A new study has revealed that high stress levels may lead to memory loss among people who are at a risk of developing Alzheimer's disease.
The a4 variant of the apolipoprotein E (APOE) gene amplifies the risk for memory loss among those susceptible to Alzheimer's disease.
Likewise, high levels of cortisol, associated with high stress levels, also impairs memory.
Bur, the related effects of this risk genotype and chronic stress have not been deciphered completely.
In the study, Guerry M Peavy, Ph.D., and colleagues performed genotyping and measured the chronic stress level in 91 older, healthy subjects (mean age was 78.8 years). Those low on stress or without the APOE-ĺ4 risk factor performed better on memory measures than those with high stress or those positive for APOE-ĺ4, respectively. Those individuals experiencing high stress and who were positive for APOE-ĺ4 showed the greatest memory impairment.
"Perhaps the most interesting result of the study was the interaction we found between genetic status and the experience of high stress events. That is, for some aspects of memory, highly stressful experiences had a detrimental effect only on those individuals who carried the APOE-ĺ4 allele," Peavy said.
"This is a very exciting time in Alzheimer's disease (AD) research...The findings of Peavy et al. suggest that environmental factors, like chronic stress, may interact with an AD risk genotype, APOE-ĺ4, to promote age-related memory impairment. These data raise the possibility that psycho-social interventions and psychotherapeutic medications might enhance the effectiveness of medication treatment strategies aimed at preserving memory function in older adults," John H. Krystal, M.D., Editor of Biological Psychiatry and affiliated with both Yale University School of Medicine and the VA Connecticut Healthcare System said.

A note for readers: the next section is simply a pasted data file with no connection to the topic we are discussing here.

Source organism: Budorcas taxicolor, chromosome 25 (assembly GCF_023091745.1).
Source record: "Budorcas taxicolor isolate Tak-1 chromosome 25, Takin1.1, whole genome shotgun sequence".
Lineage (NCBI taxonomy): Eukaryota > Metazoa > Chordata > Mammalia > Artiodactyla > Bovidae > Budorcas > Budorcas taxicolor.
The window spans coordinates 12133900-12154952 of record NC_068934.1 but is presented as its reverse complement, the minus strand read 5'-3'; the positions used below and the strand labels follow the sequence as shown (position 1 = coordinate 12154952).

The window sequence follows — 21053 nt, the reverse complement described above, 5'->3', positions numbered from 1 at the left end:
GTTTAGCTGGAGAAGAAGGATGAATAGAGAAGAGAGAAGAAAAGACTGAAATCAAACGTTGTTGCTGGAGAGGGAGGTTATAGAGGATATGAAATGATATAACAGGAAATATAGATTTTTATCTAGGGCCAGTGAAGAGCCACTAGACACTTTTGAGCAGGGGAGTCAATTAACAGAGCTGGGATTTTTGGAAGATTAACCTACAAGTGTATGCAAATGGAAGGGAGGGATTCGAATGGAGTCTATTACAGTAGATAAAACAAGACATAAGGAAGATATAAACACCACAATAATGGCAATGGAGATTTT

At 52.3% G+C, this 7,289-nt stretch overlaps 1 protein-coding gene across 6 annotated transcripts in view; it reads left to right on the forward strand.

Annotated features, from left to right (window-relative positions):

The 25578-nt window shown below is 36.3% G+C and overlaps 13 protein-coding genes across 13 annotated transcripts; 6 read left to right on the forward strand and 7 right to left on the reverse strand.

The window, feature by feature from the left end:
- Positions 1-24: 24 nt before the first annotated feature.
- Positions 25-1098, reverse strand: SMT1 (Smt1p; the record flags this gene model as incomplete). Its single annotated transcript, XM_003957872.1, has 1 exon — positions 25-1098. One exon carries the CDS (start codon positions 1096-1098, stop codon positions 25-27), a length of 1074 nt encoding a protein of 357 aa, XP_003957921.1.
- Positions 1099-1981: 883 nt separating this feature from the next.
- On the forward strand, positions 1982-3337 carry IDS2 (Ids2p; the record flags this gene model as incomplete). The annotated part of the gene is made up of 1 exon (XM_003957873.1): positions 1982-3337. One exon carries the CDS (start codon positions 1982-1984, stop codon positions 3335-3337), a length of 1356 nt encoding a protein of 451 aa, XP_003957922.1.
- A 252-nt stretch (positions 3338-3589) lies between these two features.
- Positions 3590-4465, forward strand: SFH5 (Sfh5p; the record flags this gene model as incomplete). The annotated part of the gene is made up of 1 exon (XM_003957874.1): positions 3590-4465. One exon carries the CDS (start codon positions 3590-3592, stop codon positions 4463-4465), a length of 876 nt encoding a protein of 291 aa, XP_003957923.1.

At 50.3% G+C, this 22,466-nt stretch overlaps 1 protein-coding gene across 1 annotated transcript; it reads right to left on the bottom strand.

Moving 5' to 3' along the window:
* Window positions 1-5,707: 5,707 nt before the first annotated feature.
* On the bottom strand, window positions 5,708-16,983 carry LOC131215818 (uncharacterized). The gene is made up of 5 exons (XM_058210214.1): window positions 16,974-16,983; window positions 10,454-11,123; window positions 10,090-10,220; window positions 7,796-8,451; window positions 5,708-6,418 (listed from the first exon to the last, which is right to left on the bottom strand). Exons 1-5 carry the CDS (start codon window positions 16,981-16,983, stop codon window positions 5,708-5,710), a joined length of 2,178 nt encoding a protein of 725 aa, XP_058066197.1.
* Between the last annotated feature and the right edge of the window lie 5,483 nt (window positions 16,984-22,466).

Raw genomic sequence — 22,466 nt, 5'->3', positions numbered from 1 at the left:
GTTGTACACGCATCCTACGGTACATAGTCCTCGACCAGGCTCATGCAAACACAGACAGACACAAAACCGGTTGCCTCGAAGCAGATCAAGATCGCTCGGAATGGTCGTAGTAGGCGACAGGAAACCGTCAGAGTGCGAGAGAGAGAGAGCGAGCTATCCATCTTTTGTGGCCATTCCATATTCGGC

In the article, because APOE-ĺ4 status and high stress levels can be assessed at any time, these findings may represent an advantage with the earlier identification of elderly individuals who do not yet meet criteria for dementia, but who clearly are more cognitively vulnerable.
"The results of the study have implications for interventions that could prevent harmful responses to stressful experiences and, as a result, could prevent or slow the progression of cognitive changes in genetically vulnerable, older individuals.," Dr. Peavy explained.
For now, longitudinal studies need to be undertaken to determine if these interactive effects of stress and APOE-ĺ4 status become predictors of a clinical diagnosis of dementia.
The study is being published in the September 1st issue of Biological Psychiatry was designed to explore this relationship.